It’s not often that citizens are able to claim a victory against their government without replacing the people who comprise it. But today Corsicana and Navarro County residents did just that by demanding their local officials side with them against a lucrative federal government contract for housing illegal immigrants within the city.

At issue was a state-owned facility formerly used by the Texas Youth Commission to house juvenile offenders that was closed down three years ago despite the efforts of State Rep. Byron Cook (R-Corsicana). The closure led to large-scale job losses for Corsicana residents, frustrating many members of the community. Throughout his recent re-election campaign, Cook promised local officials and business leaders that he would find a use for the facility.

But he didn’t tell them his plan was to turn the facility into a pit stop for illegal immigrants.

According to sources in Corsicana, Cook’s lawyer, Terry Jacobson, who also represents Cook in his complaint against Texas Attorney General Ken Paxton, had been conducting off-the-record meetings with Cayuga Centers, a federal contractor, and various elected officials trying to build support for Cook’s plan. Under the proposal, the facility would have been converted into a holding station for up to 800 illegal immigrants at a time as they await judicial proceedings.

In an email to Corsicana citizens on July 8th, Corsicana Mayor Chuck McClanahan called the Cook plan a “a very important opportunity” for Navarro County and the City of Corsicana. According to McClanahan, fully staffing the center would have brought 1,100 jobs to the area totaling $47 million in salaries annually.

“I am committed to the City to evaluate the details of this proposal and come to a conclusion of whether or not this is a positive program for the community. There will be additional information forthcoming as well as a public meeting on the subject,” McClanahan said in his email.

However, despite such lip service it appears McClanahan, Cook, and other officials had already made up their minds to support the plan.

On July 5th, three days before they unveiled the plan to the public, both McClanahan and Navarro County Judge H.M. Davenport wrote to State Sen. Brian Birdwell (R-Waco) saying they “wholeheartedly support and welcome the repurposing of the TJJD facility in Corsicana as temporary housing for unaccompanied minors.” They asked Birdwell to “please use all of [his] influence to facilitate the successful transfer and establishment of the facility in Corsicana.”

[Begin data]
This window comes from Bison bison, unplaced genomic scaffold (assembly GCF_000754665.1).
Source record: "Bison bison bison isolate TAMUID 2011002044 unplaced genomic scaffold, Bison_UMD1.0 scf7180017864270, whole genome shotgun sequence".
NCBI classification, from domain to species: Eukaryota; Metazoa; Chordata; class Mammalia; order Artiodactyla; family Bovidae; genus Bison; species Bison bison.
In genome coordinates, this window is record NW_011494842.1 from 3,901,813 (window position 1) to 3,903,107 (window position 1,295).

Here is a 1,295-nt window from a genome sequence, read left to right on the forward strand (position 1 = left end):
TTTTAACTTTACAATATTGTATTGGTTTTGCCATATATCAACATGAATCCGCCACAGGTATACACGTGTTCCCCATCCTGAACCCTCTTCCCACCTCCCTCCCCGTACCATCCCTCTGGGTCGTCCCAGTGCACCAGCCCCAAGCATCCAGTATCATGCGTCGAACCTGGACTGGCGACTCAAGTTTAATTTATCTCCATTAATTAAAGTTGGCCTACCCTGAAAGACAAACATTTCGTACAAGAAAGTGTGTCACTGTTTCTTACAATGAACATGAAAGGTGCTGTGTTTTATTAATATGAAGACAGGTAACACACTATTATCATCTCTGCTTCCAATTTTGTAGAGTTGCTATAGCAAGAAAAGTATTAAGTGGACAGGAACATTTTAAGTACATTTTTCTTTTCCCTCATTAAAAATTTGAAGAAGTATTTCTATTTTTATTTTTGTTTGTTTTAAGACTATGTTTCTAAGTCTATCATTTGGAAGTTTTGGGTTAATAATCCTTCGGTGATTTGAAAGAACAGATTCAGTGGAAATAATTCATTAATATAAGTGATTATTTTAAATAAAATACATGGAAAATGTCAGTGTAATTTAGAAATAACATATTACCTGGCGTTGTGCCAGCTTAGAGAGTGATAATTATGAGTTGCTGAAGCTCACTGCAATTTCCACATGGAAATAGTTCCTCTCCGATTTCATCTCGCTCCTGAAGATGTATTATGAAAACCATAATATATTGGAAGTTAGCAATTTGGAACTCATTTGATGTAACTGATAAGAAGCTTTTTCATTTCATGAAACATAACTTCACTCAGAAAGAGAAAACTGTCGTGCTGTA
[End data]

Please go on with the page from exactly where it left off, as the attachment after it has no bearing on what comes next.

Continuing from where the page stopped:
That request immediately drew a sharp rebuke from the Birdwell, who replied in a blistering letter that he would have no part in advocating for the project and had already made his objections known.

“[P]lease consider this letter as additional confirmation that as the duly-elected State Senator representing Navarro County, I will not support taxpayer-funded property being used as a revolving door facility for illegal immigrants,” responded Birdwell. “Regardless of how attractive the limited, short-term benefit such use of the property the federal government alleges will be provided to the city and/or the county, I will not validate the influx of illegal immigrants into a county I represent.”

Most local citizens agrees with Birdwell, wanting no part of accepting illegal immigrants into their city.

“What this country needs is for more people to stand up for the Constitution and the rule of law,” said Ralph Gonzales, a spokesman for the Conservative Society of Navarro County. “How can we do that if we’re telling the government to do what it wants as long as we get a piece of the pie?”

Over the weekend, citizens overwhelmingly spoke out to demand that the facility not be used to house illegal immigrants. The outrage was so great, that only three days later the Navarro County Commissioners Court voted to cease negotiations with Cayuga Centers–effectively killing the project.

Citizens win when they are informed and speak up. Now citizens in Navarro County need to work to hold their elected officials accountable for hatching this plan in secret.

Tony McDonald

Tony McDonald serves as General Counsel to Texas Scorecard. A licensed and practicing attorney, Tony specializes in the areas of civil litigation, legislative lawyering, and non-profit regulatory compliance. Tony resides in Austin with his wife and daughter and attends St. Paul Lutheran Church.